The building at 18260 Harlan Rd. will allow for expansion if Tesla needs it.

LATHROP, CA—Tesla Motors Inc. has signed a lease with Transpacific Development Co. for 430,770 square feet of space at 18260 Harlan Rd. here. The terms of the transaction were not disclosed, but the parties involved say it is one of the largest new industrial leases in Northern California in the past year.

The property is adjacent to I-5, has excellent freeway access and visibility and allows for tenant expansion if needed. In addition to the existing building, the property has excess land in the event that Tesla continues on its growth track.

Tesla was represented in the transaction by Greg Matter, VP, and Bob Taylor, EVP, of JLL. TDC was represented by Kevin Dal Porto and Blake Rasmussen, SVPs of CBRE.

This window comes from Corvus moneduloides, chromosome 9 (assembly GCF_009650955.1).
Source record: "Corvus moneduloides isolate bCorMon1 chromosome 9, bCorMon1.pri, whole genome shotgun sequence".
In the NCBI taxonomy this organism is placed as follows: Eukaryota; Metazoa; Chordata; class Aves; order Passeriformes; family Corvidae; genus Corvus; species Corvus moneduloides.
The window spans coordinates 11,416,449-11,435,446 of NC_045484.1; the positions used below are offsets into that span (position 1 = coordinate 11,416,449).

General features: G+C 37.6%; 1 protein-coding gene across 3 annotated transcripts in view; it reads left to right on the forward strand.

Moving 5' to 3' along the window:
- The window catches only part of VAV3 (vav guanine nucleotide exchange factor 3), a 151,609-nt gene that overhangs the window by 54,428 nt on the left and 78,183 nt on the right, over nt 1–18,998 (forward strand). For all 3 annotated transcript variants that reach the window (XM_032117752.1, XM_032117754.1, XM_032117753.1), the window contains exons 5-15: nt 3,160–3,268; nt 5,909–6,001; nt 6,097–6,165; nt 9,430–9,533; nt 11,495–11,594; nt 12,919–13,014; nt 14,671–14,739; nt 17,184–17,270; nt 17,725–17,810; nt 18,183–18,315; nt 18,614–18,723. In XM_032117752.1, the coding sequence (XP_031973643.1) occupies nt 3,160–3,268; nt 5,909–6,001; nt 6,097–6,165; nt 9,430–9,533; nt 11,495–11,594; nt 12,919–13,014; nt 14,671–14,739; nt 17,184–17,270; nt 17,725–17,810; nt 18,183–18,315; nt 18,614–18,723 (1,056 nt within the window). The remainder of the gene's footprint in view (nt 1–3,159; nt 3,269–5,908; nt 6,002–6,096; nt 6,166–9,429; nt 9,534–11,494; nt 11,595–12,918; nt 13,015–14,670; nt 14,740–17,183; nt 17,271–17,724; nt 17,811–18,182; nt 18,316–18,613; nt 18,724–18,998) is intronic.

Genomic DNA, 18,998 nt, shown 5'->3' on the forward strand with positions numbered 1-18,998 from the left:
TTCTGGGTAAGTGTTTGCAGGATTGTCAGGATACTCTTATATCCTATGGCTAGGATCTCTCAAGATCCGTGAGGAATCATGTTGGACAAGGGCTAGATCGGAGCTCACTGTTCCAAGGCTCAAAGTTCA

According to Thomas Irish, president of TDC, “Tesla is one of the most dynamic, innovative companies in the world today, combining world-class automotive design with high-tech, environmentally friendly features. We are pleased that this cutting-edge firm has selected TDC as its landlord for this new facility.”

He adds that the property is a good fit for Tesla based on the existing improvements, high visibility and expansion opportunities.

Irish also says that the transaction came about “very quickly, and both parties mobilized their respective teams to accomplish an enormous amount of work in a short period of time. Tesla is in a hyper-competitive industry that is evolving very rapidly, and it was important to craft a transaction that addresses not only where Tesla is now, but where they will be in the future as well.”

As reported in April, JLL’s senior managing directors Louis Tomaselli and Bart Reinhard used a fact about Tesla in a presentation during an industrial business-line event. The fact, which was one of the “Industrial 10” compelling industrial facts and trends in the US, was that in Fremont, CA, Tesla started building a Model S, completely in-house, beginning with a 10-ton steel coil, and through the use of smart carts and 160 robots, employed only 3,000 people to build 1,000 cars per week.